What is it?
The term “shin splints” refers to pain and tenderness along or just behind the inner edge of the tibia, the large bone in the lower leg. Shin splints–or medial tibial stress syndrome usually develops after physical activity, such as vigorous exercise or sports. Repetitive activity leads to inflammation of the muscles, tendons, and periosteum (thin layer of tissue covering a bone) of the tibia, causing pain. The bone tissue itself is also involved. A primary culprit causing shin splints is a sudden increase in distance or intensity of a workout schedule. This increase in muscle work can be associated with inflammation of the lower leg muscles, those muscles used in lifting the foot (the motion during which the foot pivots toward the tibia). Such a situation can be aggravated by a tendency to pronate the foot (roll it excessively inward onto the arch). Similarly, a tight Achilles tendon or weak ankle muscles are also often implicated in the development of shin splints.
Both of these muscles are involved in slowing down pronation during the stance phase of gait. Tibialis anterior functions early in the stance while Tibialis posterior functions a little later. If the patient over-pronates or pronates too rapidly, either or both of these muscles may be called upon to work harder than normal. As a result, fatigue sets in, leading to inefficient force production which leads to micro-tearing of the soft tissue and therefore and inflammatory reaction. Since the muscle is wrapped in a fascial covering, the swelling that occurs from the aforementioned problem is restricted by this covering. Beyond the fact that much pain results from the entire process, the presuure within the fascial covering can be suffiecient to “choke-off” the blood supply to the involved musculature, further added to the insult on the tissue. In severe circumstances the swelling can be severe enough to damage the deep peroneal nerve resulting in a permanent “foot drop,” as this nerve supplies the dorsiflexors of the foot. The scenario that typically brings on “shin splints” is a sedentary individual that suddenly starts running or walking long distances. When that individual is also an over-pronator, the combination of having weak muscles from lack of activity and having this biomechanical fault increase the likelihood of injury. Even changing the type of shoe worn during walking or running can be sufficient to increase the pronation of the subtalar and transverse tarsal joints and lead to tissue injury.Signs and Symptoms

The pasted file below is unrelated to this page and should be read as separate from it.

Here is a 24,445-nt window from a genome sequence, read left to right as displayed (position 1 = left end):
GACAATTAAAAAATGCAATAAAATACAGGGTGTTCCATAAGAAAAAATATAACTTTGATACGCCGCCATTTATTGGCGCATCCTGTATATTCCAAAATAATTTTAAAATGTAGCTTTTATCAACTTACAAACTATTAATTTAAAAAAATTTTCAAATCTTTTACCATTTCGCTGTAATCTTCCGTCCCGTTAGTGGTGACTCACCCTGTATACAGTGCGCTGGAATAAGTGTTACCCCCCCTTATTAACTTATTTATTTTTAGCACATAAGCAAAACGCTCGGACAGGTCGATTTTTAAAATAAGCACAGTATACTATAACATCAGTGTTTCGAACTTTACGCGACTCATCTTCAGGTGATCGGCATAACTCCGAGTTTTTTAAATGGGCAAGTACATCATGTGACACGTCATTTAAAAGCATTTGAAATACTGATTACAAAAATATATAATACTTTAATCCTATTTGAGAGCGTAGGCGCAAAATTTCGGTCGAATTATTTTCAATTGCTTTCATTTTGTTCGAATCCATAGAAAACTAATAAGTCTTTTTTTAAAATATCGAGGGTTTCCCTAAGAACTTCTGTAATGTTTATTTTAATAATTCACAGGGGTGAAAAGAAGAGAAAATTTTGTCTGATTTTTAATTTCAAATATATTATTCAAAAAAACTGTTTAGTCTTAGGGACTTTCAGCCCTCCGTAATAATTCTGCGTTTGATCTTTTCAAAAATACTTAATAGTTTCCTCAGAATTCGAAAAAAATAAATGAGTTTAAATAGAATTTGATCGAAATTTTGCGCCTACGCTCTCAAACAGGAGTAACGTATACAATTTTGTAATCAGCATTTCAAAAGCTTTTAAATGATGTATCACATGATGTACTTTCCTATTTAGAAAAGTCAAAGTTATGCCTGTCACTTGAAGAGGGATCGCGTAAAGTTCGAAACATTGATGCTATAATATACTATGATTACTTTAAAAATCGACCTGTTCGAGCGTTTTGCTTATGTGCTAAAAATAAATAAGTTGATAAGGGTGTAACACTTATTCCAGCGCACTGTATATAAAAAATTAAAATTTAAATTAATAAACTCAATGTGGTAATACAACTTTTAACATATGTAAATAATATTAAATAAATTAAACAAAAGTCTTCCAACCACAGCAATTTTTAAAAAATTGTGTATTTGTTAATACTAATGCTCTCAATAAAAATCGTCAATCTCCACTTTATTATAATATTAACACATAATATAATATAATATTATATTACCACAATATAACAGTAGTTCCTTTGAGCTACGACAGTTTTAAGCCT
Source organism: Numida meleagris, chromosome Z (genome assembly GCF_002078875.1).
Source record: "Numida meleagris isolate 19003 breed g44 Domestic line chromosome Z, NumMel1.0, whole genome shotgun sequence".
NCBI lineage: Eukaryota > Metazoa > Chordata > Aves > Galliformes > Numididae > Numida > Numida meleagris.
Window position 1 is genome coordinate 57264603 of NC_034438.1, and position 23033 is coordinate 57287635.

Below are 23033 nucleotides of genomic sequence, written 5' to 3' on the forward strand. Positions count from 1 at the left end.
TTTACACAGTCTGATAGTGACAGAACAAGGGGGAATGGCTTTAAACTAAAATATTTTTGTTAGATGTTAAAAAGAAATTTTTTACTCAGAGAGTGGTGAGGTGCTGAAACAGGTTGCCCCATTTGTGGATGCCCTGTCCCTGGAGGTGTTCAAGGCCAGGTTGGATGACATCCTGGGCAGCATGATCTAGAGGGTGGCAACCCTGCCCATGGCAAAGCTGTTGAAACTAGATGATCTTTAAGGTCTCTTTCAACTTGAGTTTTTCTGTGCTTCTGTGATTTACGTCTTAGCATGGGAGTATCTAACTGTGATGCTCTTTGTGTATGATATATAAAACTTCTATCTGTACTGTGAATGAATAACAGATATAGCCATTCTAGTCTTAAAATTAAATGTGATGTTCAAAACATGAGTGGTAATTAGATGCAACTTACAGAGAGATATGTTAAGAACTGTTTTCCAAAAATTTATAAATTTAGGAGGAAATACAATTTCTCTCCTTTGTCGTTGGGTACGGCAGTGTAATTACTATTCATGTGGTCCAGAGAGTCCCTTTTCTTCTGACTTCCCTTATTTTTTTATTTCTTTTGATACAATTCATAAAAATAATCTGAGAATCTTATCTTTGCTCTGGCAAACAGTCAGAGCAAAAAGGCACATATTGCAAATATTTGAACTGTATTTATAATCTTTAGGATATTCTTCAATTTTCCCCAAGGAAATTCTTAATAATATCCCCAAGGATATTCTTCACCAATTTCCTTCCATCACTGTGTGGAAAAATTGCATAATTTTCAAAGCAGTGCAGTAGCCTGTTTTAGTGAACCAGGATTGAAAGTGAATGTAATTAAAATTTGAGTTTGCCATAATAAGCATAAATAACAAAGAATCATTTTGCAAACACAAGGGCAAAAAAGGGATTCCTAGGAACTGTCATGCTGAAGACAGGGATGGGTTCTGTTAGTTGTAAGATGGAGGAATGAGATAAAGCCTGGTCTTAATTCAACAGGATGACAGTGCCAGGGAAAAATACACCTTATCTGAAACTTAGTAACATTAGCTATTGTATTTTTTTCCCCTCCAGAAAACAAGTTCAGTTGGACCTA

Shin splints cause pain in the front of the outer leg below the knee. The pain of shin splints is characteristically located on the outer edge of the mid region of the leg next to the shinbone (tibia).
Why You Should Not Ignore The Pain Anymore
If not managed appropriately, this condition can progress to a tibial stress fracture.
How Can I Help?
A very effective method of treatment has been found to be A.R.T., Graston therapy, along with cryotherapy. Active Release Technique® (ART®) applied to the tibialis anterior is often used to reduce spasm and scar-tissue within the muscle. Rather than just addressing just one area, ART® restores unimpeded motion and function to all soft tissues. Graston therapy is a soft tissue technique aimed at breaking up scar tissue and adhesions to promote the rebuilding of scar tissue in the correct line of force to strengthen the muscle, increase flexibility and movement, and promote normal function of the soft tissue. Graston therapy incorporates the use of stainless steel tools that are used to detect and treat scar tissue within muscles, ligaments, tendons, fascia, and all other forms of soft tissue. By breaking up this poorly formed scar tissue and encouraging the body to form healthier and stronger scar tissue. Kinesio tape will also be applied over and around muscles in order to assist and give support or to prevent over contraction, affecting change in deeper layers of fascia by manipulating the skin and muscle and creating space underneath the skin to. I will also show you proper stretching for the gastrocnemius and soleus (calf).
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